Colonoscopies are usually recommended beginning at the age of 50 because age is a risk for colon cancer, and studies show that colon cancer incidence increases around 50 years of age. However, this does not mean that all men and women under 50 are not at risk for colon cancer. Young onset colorectal cancer is increasing at a steady rate, and more individuals are being diagnosed in their 30s and even 20s.
Often, colon cancer has no symptoms, especially in the early stages. When symptoms do present, one symptom that is quite common is rectal bleeding. Statistically, most cases of rectal bleeding in individuals under the age of 40 is usually due to hemorrhoids, which are swollen veins in the rectal area that can rupture and cause discomfort. Hemorrhoids can be recurring, painful and bothersome, but they are not life-threatening. If a doctor misdiagnoses colon cancer for hemorrhoids, the polyp or growth would continue to advance.
According to Dr. Allen Kamrava, a Los Angeles colorectal surgeon, the worst thing to do in a young patient is to diagnose their cancer later in life. Dr. Kamrava says he has seen many patients, who appear to have hemorrhoids, schedule a colonoscopy because of chronic bleeding and receive a diagnosis of advanced colon cancer.
According to a new study in JAMA Surgery, colon cancer rates could increase by 90 percent and rectal cancer will spike by 124 percent in young people from age 20 to 34. For adults aged 35 to 39, the colon cancer rates could increase by 45 percent. The overall numbers of cases of young onset colon cancer is still low, but the rates are steadily increasing.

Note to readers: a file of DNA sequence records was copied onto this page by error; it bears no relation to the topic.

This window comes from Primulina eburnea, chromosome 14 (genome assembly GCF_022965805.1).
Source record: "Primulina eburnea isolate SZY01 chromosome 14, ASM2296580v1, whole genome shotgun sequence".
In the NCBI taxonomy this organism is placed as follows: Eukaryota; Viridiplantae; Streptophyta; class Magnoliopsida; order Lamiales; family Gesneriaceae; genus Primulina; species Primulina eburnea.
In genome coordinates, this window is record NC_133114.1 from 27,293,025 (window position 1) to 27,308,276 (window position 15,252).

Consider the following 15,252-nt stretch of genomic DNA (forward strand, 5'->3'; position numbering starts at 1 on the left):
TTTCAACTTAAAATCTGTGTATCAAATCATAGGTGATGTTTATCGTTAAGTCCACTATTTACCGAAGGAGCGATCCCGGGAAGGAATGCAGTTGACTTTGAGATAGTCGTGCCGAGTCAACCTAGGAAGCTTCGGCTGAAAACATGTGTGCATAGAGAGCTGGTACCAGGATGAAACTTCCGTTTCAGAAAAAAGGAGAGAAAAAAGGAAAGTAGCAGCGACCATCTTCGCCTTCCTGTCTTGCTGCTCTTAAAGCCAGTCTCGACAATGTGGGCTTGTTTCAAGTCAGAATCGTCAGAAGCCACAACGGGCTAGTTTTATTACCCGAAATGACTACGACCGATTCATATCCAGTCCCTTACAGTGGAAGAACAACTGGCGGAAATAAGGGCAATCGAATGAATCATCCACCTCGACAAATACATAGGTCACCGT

These shifting statistics make it imperative for doctors to look at the entire person and assess whether there are other risk factors that may further increase the chances that he or she has colon cancer. Some of these risk factors could include:
Multiple risk factors could convince physicians that a young patient should have a colonoscopy. Rectal bleeding should never be ignored, and it is important that a colon screening is scheduled. Some experts claim that people who have several risk factors should begin routine colonoscopies, but more research needs to be done to assess whether the new age to get a colonoscopy should be in the 40s or remain at the age of 50. Talk to your doctor about when you should get your first colonoscopy, and never be afraid to ask questions. Your health depends on it (Source: Healthline).